The Blackbird

Sayrie never remembered a time in her life that Dakota was not there. He was there since her earliest memories, even, everyone tells her, since before she was born. They were practically siblings, and were recognized by everyone who met them to share a bond that could not be interfered with. But when Dakota disappears and is replaced by a person Sayrie has never even met, no one except her seem to notice the difference. The only clues she has as to what happened to him is a crow that never wants to leave her side and a girl with Dakota's same startling blue eyes...
She doesn't realize she's in danger until it's too late.


2. Deskmates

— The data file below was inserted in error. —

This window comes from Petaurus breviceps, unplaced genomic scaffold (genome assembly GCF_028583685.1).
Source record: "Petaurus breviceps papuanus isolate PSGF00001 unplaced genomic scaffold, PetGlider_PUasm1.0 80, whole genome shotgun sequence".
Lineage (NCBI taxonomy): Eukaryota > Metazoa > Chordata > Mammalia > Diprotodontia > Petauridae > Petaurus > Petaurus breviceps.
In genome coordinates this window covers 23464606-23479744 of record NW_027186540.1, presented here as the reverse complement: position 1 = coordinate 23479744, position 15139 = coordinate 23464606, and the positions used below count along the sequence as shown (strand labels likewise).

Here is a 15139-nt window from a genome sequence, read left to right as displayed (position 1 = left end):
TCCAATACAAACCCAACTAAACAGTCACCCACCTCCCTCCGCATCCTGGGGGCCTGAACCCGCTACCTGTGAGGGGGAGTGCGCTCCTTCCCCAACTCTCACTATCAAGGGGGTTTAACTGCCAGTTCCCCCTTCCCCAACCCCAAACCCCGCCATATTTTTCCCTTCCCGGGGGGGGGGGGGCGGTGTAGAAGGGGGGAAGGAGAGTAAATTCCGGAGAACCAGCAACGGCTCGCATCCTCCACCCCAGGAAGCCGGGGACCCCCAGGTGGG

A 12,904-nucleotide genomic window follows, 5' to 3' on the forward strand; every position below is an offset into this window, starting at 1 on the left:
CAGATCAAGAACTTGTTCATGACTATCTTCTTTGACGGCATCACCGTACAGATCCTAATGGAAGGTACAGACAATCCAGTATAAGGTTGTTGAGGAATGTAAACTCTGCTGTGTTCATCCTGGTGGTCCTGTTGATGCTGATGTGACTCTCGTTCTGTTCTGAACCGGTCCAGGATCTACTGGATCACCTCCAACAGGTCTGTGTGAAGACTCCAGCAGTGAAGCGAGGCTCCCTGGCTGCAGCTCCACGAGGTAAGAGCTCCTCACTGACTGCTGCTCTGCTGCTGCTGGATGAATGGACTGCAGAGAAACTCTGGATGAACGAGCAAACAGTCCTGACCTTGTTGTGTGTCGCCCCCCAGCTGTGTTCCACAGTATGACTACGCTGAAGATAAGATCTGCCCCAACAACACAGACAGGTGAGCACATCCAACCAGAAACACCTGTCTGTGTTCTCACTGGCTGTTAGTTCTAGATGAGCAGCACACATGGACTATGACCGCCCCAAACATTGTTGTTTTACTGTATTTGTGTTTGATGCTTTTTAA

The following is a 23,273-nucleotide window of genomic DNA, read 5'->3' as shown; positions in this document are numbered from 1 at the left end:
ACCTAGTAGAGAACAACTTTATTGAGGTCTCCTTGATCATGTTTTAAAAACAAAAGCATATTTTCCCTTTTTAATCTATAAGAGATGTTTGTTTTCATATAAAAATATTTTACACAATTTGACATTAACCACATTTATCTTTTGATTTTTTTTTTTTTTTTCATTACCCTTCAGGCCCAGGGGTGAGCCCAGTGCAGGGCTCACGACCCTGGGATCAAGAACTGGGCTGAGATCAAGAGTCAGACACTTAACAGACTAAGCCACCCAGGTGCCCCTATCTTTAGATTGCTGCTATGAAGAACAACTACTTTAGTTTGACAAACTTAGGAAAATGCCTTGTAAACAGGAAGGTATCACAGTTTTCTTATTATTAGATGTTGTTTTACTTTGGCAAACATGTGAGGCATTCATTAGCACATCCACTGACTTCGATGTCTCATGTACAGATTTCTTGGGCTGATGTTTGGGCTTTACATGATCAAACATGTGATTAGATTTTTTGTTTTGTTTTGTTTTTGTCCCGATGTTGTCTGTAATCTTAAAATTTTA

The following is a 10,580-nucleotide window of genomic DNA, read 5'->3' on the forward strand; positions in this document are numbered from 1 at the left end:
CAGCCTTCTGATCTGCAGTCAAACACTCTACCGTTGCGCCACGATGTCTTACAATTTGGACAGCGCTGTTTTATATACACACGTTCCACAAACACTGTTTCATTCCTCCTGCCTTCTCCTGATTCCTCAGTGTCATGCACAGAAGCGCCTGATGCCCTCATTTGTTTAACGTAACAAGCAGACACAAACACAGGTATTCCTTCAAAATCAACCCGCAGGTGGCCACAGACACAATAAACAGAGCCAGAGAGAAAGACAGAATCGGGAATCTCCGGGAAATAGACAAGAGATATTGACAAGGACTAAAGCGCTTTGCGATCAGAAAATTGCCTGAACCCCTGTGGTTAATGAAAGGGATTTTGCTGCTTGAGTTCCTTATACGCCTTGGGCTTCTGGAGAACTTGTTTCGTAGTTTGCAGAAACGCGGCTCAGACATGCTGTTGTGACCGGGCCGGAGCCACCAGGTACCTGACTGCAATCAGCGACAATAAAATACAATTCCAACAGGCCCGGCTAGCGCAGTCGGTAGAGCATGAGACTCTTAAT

Sayrie and Dakota normally walked to school together. In their matching uniforms and familiar manners most passerby naturally assumed they were a (rather mismatched) couple, but few people had made the mistake of calling them such to their face and had hastily been corrected. Sayrie, who was small and energetic, greatly resembled an elementary schooler, especially when placed next to Dakota. Tall and slim, with a stoic expression upon his face and the unusual coloring of blue eyes and black hair against clear pale skin, Dakota often seemed someone older than his actual age. At school last year, even girls above their year would giggle behind their hands and knowingly grin at each other when he passed by, but neither Dakota nor Sayrie noticed. Even if they did, neither would probably care. Sayrie had never been an object of particular interest before, her nearly complete lack of femininity and obscene bluntness had ensured that a long time ago, but this year even she had certain admirers that had gone unnoticed. Together, although it was well known throughout the school that they weren’t actually “together”, they were recognized to be inseparable, to share a bond that no one could break or even rival.